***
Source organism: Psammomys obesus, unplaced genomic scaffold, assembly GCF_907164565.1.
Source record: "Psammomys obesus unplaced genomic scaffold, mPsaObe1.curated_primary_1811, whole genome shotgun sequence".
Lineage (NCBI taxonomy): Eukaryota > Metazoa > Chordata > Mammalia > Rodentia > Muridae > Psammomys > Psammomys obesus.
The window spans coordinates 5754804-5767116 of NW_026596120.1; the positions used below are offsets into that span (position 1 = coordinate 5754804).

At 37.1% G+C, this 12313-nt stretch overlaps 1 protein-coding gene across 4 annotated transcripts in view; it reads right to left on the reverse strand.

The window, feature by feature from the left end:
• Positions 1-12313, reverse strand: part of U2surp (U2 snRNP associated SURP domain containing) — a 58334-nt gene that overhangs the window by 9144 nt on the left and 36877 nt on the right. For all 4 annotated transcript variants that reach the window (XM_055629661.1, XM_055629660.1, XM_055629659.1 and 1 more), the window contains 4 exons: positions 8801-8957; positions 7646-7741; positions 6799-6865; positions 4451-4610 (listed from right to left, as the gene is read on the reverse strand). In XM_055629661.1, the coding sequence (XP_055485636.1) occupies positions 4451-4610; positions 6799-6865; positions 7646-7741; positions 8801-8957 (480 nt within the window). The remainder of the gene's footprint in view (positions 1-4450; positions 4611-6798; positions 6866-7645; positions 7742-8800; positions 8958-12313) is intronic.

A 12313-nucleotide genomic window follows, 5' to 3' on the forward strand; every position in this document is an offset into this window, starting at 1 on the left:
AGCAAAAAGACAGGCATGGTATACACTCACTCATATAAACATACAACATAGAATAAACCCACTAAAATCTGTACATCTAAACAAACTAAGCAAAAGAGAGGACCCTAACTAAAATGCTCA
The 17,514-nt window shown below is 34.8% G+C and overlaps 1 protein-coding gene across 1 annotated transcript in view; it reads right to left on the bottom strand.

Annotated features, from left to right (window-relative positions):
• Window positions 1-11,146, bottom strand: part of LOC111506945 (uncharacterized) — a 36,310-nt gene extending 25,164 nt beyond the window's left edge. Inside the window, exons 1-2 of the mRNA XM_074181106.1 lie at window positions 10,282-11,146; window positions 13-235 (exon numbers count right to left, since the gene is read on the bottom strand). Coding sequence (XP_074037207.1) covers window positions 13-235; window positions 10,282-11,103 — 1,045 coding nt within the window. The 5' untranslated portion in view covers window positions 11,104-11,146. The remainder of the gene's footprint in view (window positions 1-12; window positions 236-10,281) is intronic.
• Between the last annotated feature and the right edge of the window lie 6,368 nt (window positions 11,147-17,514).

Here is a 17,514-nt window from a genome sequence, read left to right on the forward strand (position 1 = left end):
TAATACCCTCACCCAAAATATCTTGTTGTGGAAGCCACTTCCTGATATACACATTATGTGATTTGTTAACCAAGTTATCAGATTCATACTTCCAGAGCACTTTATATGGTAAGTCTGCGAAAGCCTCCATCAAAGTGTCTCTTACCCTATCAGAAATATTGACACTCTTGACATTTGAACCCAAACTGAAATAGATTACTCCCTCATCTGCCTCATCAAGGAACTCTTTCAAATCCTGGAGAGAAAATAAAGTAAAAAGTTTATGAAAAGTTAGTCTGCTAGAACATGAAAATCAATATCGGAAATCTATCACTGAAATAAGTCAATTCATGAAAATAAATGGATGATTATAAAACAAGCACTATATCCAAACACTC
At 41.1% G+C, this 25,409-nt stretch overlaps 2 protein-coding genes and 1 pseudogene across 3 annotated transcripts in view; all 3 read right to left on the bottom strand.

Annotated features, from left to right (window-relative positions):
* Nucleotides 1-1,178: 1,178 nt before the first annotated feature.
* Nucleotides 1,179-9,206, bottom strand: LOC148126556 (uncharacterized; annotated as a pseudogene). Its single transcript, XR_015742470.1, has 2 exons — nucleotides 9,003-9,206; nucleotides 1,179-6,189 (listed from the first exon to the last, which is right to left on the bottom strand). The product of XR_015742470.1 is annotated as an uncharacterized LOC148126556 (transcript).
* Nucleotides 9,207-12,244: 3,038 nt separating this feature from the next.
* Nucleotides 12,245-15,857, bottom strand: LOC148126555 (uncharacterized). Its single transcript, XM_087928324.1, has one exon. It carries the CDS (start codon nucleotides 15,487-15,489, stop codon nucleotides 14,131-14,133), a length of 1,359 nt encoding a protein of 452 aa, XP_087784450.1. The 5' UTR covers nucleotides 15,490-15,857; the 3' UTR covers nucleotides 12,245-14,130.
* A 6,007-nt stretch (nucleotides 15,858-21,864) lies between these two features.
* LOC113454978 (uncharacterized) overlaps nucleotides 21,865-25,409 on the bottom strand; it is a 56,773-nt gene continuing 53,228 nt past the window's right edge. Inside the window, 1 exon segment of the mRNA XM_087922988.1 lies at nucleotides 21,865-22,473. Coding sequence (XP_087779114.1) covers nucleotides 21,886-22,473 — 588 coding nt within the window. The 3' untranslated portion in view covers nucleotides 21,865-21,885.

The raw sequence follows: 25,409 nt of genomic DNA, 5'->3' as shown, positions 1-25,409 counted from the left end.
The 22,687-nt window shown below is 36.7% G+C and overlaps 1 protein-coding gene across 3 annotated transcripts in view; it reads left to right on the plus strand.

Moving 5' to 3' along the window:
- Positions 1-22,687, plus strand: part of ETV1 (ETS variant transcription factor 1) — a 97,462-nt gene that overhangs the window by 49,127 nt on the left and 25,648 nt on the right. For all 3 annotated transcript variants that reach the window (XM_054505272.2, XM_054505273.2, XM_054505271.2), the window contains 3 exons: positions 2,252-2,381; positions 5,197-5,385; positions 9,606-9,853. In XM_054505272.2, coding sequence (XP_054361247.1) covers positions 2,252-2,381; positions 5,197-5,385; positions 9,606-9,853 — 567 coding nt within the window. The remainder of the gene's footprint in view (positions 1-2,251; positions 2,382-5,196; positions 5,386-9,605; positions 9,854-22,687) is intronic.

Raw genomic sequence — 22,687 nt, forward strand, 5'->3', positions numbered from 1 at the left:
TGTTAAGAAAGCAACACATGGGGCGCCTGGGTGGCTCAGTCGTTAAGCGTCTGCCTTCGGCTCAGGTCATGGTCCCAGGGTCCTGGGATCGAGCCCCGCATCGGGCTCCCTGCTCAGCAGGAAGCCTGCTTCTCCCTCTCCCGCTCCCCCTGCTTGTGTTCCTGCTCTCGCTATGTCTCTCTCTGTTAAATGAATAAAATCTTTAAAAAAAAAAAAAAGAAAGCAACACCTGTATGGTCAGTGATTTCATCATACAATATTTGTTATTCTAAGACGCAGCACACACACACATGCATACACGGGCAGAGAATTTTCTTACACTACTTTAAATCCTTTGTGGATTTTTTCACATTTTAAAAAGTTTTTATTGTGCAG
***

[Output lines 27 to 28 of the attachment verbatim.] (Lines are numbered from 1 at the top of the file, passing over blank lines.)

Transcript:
- Positions 1-22,687, plus strand: part of ETV1 (ETS variant transcription factor 1) — a 97,462-nt gene that overhangs the window by 49,127 nt on the left and 25,648 nt on the right. For all 3 annotated transcript variants that reach the window (XM_054505272.2, XM_054505273.2, XM_054505271.2), the window contains 3 exons: positions 2,252-2,381; positions 5,197-5,385; positions 9,606-9,853. In XM_054505272.2, coding sequence (XP_054361247.1) covers positions 2,252-2,381; positions 5,197-5,385; positions 9,606-9,853 — 567 coding nt within the window. The remainder of the gene's footprint in view (positions 1-2,251; positions 2,382-5,196; positions 5,386-9,605; positions 9,854-22,687) is intronic.

Raw genomic sequence — 22,687 nt, forward strand, 5'->3', positions numbered from 1 at the left: